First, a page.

Barren County


By David Smith
Social Security Manager in Bowling Green, KY

While visiting a local senior adult center, a 70-year-old woman told me she had been widowed twice—once at age 48 and 18 years later at age 65.  She was receiving retired spouse’s benefits on her second husband’s earnings record when he died. When her second husband died, Social Security automatically converted her spouse’s benefits to widow’s benefits based on his record.  I asked her permission to check her file to determine whether she could receive a higher benefit on her first husband’s record.

Sure enough, because her first husband had a higher earnings record, she would receive a higher benefit if she filed on his earnings record. We advised her to file a new claim.  As a result, her benefits were immediately increased.

This situation happens all too often.  Many women who have outlived more than one husband simply do not realize that they may be eligible for benefits on either deceased spouse’s earnings record. 

When a spouse dies, Social Security’s practice is to automatically convert the spouse’s benefit to a widow or widower benefit based on the deceased spouse’s record.  The conversion letter suggests the person should contact Social Security if she or he had been a widow or widower from a previous marriage.  Unfortunately, some people who may be eligible for the higher benefit do not contact us.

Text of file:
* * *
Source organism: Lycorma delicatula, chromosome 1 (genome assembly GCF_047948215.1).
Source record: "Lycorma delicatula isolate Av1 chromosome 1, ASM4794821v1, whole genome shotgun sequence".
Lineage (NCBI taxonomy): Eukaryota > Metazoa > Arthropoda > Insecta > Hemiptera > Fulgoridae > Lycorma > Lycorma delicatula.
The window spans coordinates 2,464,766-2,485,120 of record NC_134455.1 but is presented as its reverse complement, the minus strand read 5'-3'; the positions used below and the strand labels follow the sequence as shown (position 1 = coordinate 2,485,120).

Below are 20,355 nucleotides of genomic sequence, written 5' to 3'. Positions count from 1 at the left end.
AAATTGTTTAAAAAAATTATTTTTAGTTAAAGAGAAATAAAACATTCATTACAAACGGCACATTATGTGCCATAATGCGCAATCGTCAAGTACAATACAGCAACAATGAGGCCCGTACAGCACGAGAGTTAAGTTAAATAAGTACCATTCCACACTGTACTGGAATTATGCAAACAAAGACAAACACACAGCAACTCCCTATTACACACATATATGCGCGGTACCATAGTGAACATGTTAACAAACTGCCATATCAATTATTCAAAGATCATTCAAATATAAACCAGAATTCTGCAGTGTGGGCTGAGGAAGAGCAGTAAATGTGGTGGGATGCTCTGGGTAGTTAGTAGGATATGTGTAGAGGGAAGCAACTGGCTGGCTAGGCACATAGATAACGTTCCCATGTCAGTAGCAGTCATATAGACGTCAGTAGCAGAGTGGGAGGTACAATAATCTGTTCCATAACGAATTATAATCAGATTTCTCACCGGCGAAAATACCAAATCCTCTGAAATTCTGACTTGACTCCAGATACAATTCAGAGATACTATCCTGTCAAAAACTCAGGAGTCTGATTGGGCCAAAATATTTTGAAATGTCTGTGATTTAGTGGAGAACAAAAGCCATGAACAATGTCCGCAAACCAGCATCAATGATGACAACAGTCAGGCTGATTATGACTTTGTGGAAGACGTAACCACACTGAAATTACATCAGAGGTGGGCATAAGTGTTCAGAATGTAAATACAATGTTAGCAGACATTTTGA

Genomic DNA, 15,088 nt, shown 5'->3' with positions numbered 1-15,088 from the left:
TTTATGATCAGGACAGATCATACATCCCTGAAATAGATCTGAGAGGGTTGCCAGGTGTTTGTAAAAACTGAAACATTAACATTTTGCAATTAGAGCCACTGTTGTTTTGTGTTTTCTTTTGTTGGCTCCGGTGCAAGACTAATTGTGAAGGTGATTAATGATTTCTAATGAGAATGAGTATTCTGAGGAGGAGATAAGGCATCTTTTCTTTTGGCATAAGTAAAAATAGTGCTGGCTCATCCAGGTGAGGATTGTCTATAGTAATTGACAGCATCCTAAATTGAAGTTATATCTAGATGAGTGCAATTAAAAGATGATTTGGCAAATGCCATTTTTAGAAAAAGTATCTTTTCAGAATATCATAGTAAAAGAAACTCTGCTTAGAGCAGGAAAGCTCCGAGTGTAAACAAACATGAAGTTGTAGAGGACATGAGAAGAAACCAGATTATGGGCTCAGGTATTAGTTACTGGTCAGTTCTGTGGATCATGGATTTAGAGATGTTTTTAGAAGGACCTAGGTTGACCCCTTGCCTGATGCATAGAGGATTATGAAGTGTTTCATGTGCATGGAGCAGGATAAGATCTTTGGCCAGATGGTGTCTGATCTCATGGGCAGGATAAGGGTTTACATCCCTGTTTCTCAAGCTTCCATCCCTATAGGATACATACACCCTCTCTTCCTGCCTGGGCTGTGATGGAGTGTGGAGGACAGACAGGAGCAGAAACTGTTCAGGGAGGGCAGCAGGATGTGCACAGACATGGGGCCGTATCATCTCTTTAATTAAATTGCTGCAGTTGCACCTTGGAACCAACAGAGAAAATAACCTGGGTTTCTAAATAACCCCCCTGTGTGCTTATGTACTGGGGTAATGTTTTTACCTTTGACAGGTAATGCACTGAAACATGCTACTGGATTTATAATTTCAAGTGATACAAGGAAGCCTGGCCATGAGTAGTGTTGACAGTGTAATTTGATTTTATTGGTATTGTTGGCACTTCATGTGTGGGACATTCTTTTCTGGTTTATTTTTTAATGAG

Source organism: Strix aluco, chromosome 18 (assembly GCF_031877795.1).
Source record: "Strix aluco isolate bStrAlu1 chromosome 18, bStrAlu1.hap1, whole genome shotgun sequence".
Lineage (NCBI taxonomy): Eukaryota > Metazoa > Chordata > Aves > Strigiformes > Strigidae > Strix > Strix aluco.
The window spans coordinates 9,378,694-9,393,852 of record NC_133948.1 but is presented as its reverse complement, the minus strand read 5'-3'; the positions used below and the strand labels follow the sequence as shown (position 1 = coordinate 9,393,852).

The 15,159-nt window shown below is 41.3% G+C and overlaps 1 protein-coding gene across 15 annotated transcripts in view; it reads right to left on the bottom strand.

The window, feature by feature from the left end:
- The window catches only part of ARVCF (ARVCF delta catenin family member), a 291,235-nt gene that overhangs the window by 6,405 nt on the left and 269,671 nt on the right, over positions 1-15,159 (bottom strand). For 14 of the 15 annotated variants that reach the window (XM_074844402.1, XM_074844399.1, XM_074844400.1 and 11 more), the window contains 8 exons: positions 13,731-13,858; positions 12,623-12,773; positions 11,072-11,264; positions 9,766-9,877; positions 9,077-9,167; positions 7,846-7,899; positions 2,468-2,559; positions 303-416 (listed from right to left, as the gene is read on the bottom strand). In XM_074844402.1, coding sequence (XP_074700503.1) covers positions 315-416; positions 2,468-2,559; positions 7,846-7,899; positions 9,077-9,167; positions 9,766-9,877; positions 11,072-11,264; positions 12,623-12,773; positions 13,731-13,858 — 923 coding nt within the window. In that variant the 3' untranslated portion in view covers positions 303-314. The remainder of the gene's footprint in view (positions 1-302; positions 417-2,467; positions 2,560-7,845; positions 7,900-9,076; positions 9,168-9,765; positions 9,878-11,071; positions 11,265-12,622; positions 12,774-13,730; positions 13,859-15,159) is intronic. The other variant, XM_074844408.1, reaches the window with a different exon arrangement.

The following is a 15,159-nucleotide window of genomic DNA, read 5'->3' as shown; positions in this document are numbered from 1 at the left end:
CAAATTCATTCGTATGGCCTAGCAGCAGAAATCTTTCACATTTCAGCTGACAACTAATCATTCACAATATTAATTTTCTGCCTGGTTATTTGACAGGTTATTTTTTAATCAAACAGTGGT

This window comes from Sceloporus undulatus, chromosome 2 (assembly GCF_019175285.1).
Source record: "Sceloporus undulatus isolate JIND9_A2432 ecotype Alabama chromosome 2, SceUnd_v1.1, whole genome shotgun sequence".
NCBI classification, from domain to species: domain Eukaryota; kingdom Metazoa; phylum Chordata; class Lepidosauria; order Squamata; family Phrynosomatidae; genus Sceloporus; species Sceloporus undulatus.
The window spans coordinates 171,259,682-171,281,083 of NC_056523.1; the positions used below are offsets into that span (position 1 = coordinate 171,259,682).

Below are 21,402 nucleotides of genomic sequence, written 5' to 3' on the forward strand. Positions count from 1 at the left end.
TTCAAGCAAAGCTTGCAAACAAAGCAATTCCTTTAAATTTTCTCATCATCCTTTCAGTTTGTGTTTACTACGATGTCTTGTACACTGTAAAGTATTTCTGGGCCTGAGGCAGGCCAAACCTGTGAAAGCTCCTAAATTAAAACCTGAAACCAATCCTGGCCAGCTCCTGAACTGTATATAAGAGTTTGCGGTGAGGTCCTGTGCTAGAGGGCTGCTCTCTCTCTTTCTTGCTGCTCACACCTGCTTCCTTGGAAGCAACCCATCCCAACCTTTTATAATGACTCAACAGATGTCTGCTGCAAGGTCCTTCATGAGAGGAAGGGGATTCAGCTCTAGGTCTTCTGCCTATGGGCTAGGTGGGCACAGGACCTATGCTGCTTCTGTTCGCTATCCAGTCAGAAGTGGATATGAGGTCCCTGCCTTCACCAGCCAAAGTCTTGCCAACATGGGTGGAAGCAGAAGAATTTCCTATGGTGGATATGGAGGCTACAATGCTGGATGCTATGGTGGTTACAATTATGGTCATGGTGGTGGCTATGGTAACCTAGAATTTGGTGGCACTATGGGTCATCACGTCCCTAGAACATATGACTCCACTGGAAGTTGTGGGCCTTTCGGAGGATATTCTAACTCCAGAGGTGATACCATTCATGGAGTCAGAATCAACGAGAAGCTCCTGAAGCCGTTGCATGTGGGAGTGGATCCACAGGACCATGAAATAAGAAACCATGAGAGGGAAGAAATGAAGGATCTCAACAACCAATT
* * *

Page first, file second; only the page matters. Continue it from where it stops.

Some divorced women and men also may be eligible for benefits based on a deceased ex-spouse’s record if the marriage had lasted at least ten years.  In some cases, these divorced individuals may not know they could be eligible for higher benefits.  And, we may not be aware of their eligibility unless they contact us.

For more information about survivors benefits, visit and click on Benefit Planners, call Social Security at 1-800-772-1213 or visit a local Social Security office.
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Related Items:
Survivors Planner



If you think of Social Security as just a retirement program, you’re missing out on one of the most important things your Social Security taxes are paying for. That's the part that goes to pay for survivors benefits . . . benefits that help keep families together at the death of the worker and assure a legacy of hope for orphans and widows.